Dahal felt he could comfortably resume playing off the FSA and UML against each other. But that gambit, too, appears to have run its course. Lately, the prime minister has turned to another predecessor, Dr. Baburam Bhattarai, for help in untying the political knot.
Bhattarai, a one-time Dahal lieutenant who ditched the party after the Constituent Assembly promulgated the new constitution to form his own outfit, seemed concerned enough. He has taken to blaming former prime minister and UML chairman K.P. Oli for loosening his lips so lax as to embolden separatists like C.K. Raut. (Of the other two former premiers in the UML, Madhav Kumar Nepal wants Dahal to step down immediately for incompetence, while Jhal Nath Khanal accuses our head of government of being India’s puppet.)
Now we’re supposed to believe that Dahal and Bhattarai would join hands to save the nation when they couldn’t even feign unity a little bit longer to save their party. Oh these gaudy premier games!

Sunday, January 29, 2017

Knights Of The Long Knives

Caught between ‘two khukuris’ – to borrow his chilling description of his predicament – Prime Minister Pushpa Kamal Dahal seems set to tilt himself toward the knife-edge of elections.
The elections will take place no matter what, the premier declared the other day. When the country’s top Maoist is so wedded to the mandate of the people, not all hope is lost.
The question, though, is whether the polls are Dahal’s real desire. He is, after all, bound by the Constitution, under which there must be three elections – local, provincial and parliamentary – by 18 January 2018. The political class is all too cognizant of the ‘or else’ part but doesn’t want to be too communicative about it.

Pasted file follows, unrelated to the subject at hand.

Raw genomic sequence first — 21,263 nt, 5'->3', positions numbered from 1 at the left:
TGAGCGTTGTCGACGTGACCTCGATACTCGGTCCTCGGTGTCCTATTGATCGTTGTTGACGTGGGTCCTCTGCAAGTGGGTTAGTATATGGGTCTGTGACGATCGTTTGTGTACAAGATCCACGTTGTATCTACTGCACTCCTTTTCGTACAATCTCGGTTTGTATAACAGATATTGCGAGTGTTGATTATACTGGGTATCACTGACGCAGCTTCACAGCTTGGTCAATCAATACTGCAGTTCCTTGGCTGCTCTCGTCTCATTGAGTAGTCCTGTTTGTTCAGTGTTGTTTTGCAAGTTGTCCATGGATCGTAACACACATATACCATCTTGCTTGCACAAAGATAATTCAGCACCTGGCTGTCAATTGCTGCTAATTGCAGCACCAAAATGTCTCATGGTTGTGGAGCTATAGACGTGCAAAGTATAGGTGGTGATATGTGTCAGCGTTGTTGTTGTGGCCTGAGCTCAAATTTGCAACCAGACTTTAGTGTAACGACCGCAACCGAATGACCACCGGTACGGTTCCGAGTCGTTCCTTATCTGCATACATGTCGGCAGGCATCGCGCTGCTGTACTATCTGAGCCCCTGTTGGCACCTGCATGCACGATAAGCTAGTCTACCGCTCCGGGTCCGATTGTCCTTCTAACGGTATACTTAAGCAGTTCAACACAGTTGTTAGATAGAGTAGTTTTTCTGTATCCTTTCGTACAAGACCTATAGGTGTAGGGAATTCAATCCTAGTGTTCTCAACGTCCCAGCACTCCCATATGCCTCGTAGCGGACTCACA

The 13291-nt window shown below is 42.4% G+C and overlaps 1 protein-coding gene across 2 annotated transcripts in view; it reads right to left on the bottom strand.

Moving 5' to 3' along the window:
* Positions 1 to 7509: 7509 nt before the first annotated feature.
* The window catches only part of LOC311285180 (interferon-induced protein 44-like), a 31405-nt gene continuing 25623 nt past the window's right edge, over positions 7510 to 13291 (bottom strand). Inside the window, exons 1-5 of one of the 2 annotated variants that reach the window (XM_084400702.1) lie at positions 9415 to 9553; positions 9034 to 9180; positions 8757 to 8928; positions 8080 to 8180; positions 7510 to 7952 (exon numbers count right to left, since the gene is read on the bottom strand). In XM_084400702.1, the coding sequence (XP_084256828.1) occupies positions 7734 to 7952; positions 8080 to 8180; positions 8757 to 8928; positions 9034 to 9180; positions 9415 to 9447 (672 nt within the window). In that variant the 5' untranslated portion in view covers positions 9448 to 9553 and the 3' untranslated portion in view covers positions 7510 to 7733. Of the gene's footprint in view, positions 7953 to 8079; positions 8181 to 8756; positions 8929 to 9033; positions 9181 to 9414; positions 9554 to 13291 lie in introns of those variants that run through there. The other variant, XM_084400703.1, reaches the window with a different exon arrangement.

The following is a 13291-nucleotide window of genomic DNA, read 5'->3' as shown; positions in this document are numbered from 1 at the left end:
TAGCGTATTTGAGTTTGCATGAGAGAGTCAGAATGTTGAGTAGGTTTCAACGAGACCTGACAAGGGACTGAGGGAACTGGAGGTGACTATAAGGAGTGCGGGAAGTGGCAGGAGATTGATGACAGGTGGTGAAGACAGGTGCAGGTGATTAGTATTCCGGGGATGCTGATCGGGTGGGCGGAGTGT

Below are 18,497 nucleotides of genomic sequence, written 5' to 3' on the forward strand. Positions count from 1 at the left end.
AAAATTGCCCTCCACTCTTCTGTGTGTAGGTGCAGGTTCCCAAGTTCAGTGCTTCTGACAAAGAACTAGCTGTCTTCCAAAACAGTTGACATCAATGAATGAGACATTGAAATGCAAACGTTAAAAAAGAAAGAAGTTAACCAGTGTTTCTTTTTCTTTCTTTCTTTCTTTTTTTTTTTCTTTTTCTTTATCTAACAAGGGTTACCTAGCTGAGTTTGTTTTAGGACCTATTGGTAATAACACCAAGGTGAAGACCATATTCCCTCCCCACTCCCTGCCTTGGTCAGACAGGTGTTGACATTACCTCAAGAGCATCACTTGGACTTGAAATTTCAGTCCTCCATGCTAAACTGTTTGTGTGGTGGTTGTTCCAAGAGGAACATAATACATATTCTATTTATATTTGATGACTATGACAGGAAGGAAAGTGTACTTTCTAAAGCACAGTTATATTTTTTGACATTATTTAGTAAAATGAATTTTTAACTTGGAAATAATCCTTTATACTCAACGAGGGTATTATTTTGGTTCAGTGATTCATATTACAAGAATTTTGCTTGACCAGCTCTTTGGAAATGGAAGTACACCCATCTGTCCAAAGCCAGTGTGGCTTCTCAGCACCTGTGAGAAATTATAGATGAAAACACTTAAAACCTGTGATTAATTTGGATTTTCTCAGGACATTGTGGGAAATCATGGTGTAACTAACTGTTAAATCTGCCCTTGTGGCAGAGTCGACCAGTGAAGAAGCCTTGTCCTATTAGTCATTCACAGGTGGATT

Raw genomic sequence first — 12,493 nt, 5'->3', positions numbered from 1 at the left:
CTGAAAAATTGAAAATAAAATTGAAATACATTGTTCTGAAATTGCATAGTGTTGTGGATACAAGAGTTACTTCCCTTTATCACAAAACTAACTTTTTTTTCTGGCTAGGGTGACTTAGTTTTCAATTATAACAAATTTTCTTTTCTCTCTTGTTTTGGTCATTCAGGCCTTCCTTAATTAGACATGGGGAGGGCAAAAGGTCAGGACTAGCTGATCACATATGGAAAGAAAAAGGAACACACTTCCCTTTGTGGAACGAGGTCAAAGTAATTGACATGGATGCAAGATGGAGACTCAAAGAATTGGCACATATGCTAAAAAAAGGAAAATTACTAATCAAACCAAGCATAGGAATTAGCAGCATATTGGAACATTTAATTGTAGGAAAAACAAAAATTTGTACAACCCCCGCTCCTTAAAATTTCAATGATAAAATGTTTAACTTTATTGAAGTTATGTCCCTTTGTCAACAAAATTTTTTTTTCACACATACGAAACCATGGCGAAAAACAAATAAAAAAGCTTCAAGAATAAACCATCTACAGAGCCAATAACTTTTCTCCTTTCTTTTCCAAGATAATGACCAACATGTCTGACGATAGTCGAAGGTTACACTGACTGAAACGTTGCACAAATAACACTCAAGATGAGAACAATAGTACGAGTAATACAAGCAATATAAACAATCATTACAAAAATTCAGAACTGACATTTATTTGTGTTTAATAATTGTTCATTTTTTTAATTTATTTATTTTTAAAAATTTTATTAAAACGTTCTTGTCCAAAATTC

Much time, money and energy have been invested in promulgating the Constitution. What would happen if it appeared that the drafters created a document they could not implement? You’d think the people would  be up in arms.
But we’re inured to being ignored. Thus we’ve learned to live our lives in a seemingly alternate universe. Sure, we still complain about everything as loud as we can. But we’re also thriving from a semblance of tenuous mutual tolerance.
This equipoise was struck almost effortlessly. When the drivers of a ‘New Nepal’ kept speaking in platitudes, we didn’t mind. The past was a no-go zone. The future was too uncertain to comprehend. Sure, sustainable peace, state restructuring, transitional justice and socio-economic transformation were nebulous concepts, but they were noble enough to nudge us along.
The political class bit off more than it could chew. The mainstream parties and the Maoists continued to argue over who should get the real credit for bringing down the monarchy. Scant attention was paid to the imperative of devising a successor institution to the monarchy that could not only preside over a diverse state but also navigate the geopolitical pressures of an unstable neighborhood that was fundamentally susceptible to extra-regional dynamics.